I think the first time I heard the notion that "games should deliver at least 40 hours of play" was when I was getting a copy of Ocarina of Time. Later, I was talking to a industry insider friend of mine about how short I found one game ... and he responded that they didn't think people wanted week long bouts of content anymore. An aspect of the aging gamer market is that we have less time to devote to finish epic storylines.
Wired just posted an article on the same note:
All of which makes me wonder: Who the heck actually finishes a story-based game in 40 hours? Who are these mythical 40-hour gamers?
They certainly exist. Whenever I wander onto the boards at 1UP or Penny Arcade, they're crammed full of hard-core gamers bitching in all caps about how the games these days are too easy, too sucky and over way too quickly. They have the precise opposite problem as me. Dude, I spanked that game in, like, nine hours. What's your problem?
First, I can sympathize with Clive. I always take longer to finish games than it seems the rest of the gamesphere. I'm very much the sightseer player - I'll hang around environments just to poke at the scenery. I rarely resort to cheats or guides so puzzles and boss fights can sometimes hang on for days. Plus - I'm actually pretty busy. If I can squeek out an hour or so to game a night, I'm lucky.
Still, I like the epic games. Well mostly. Here's my modern day requirements for feeling the need to finish a game:
1) Gameplay that doesn't grind you down. I don't have a lot of time for frustration. I certainly don't have time for inane puzzles or worse - puzzles that I know the solution but can't solve because your jumping physics suck or you expect pixel perfect reflexes.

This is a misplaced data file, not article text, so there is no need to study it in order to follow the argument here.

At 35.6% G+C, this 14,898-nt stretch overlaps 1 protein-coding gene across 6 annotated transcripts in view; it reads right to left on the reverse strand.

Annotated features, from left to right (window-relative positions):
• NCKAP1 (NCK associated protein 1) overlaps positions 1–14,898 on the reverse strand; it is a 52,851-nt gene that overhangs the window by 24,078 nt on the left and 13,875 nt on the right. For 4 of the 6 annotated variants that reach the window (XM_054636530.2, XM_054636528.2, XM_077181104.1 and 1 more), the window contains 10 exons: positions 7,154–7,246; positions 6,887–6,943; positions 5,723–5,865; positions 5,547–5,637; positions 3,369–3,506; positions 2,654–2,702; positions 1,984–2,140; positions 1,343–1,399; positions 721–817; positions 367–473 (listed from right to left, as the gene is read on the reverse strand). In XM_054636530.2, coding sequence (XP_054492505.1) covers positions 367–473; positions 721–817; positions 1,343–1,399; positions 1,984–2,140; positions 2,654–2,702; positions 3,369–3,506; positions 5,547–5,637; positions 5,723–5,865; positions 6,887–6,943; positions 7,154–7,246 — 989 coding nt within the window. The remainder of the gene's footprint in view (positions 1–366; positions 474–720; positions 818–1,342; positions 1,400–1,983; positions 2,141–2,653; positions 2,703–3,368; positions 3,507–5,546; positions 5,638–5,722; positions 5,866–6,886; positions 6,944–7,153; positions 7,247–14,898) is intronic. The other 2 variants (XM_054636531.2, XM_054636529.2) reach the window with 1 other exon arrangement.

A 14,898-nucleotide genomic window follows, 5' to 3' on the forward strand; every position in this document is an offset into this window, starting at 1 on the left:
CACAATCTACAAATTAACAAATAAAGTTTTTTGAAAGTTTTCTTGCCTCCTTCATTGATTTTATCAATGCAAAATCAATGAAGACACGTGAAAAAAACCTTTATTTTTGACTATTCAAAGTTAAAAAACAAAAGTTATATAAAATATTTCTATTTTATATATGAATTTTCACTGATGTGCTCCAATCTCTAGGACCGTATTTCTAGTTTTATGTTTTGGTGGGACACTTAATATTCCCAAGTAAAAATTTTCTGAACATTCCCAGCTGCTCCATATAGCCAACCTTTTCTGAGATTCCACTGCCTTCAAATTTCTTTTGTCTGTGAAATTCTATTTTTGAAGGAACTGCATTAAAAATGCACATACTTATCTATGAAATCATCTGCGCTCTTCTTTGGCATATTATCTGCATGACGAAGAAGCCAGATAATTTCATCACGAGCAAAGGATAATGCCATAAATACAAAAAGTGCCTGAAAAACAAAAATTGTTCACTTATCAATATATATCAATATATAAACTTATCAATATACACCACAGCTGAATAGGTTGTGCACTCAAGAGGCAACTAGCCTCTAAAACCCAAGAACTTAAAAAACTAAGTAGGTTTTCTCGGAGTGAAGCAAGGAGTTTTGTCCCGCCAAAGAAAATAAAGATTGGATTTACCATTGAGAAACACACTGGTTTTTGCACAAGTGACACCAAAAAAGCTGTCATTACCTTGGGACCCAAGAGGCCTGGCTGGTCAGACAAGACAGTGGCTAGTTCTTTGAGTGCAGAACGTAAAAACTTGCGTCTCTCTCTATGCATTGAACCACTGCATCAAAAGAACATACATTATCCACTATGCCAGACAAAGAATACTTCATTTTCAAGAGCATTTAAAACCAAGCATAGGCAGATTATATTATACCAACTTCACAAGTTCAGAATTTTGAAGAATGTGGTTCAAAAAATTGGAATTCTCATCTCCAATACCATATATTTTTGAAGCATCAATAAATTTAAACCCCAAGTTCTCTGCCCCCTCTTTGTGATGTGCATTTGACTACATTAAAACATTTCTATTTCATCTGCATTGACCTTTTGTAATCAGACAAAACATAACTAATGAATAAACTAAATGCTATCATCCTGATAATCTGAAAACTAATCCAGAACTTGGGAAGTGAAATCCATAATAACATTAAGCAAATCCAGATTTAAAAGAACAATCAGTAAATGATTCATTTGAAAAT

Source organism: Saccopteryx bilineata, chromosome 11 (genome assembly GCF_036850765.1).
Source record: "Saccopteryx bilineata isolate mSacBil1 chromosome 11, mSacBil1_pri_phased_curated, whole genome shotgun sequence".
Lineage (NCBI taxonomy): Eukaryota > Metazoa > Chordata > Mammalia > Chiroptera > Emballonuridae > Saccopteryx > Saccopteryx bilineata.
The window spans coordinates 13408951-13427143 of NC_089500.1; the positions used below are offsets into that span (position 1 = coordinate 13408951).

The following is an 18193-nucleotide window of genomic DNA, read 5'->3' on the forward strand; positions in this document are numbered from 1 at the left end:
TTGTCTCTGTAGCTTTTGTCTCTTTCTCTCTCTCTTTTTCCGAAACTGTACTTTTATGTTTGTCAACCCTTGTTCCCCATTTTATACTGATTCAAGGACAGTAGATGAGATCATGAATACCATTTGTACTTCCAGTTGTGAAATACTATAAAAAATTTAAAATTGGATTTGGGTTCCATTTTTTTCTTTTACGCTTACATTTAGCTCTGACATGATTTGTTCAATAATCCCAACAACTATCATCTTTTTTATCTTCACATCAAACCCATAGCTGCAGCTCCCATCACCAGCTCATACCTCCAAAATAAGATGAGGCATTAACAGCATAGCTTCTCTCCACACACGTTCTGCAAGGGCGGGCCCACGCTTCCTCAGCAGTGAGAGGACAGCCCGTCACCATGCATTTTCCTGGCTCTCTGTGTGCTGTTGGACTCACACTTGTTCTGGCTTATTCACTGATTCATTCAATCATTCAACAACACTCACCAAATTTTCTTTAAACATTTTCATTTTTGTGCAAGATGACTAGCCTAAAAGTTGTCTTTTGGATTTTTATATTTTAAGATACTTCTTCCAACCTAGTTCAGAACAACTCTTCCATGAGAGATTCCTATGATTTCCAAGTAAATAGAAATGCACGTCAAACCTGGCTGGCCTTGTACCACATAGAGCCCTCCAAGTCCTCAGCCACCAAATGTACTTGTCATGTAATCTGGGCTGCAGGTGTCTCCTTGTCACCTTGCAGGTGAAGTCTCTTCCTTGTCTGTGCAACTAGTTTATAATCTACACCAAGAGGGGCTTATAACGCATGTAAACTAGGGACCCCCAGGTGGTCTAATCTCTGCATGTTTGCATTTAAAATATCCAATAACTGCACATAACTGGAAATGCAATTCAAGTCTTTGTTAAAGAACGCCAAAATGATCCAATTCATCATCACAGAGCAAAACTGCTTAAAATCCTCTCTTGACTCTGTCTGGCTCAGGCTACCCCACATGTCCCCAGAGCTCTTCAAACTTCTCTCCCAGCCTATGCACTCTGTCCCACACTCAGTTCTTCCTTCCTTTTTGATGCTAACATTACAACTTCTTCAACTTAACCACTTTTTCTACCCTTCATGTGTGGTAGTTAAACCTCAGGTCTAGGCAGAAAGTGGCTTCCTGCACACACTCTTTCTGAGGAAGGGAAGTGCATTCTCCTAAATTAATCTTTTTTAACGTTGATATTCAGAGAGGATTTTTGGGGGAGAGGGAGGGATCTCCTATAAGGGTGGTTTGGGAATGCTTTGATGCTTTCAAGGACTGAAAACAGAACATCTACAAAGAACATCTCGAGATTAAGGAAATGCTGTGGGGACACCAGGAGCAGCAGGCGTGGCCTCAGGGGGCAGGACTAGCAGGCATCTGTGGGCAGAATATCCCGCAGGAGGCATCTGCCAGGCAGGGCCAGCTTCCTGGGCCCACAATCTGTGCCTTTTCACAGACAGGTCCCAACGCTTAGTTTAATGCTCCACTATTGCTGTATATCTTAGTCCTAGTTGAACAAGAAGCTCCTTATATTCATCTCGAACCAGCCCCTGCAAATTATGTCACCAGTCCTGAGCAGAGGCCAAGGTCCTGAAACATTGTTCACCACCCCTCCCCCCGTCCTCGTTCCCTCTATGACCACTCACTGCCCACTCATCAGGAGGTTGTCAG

2) Fresh content. Resident Evil 4 did this almost perfect. Just when the scenery or monsters seemed to get old - they would throw something new at you. Goldeneye: Rogue Agent did this horribly. Super powers don't cover up shooting the exact same henchmen over and over again.
3) A story. Preferably a good one. Now this is optional if the above two are accomplished with enough fervor. Shadow Of The Colossus had very little story to it ... but I'd play that game to the ends of the Earth. Lego Star Wars I was based on three movies I hated, but I played it to death.
The short version is that there has to be something to look forward towards in order to justify loading that game time and time again. MMO's survive largely on #2. Actually, #2 is usually the favorite. Is this because the other two are much harder?
Possibly - and therein lies the answer why we will likely see less and less 40 hour games. Content costs development money and in this generation of games ... often a lot of development money. If they can push them, developers are much more comfortable with a tight core gameplay that doesn't need to change up, a decent story to hum along and enough to content to suffice half of the old axiom.
tagged: game, gaming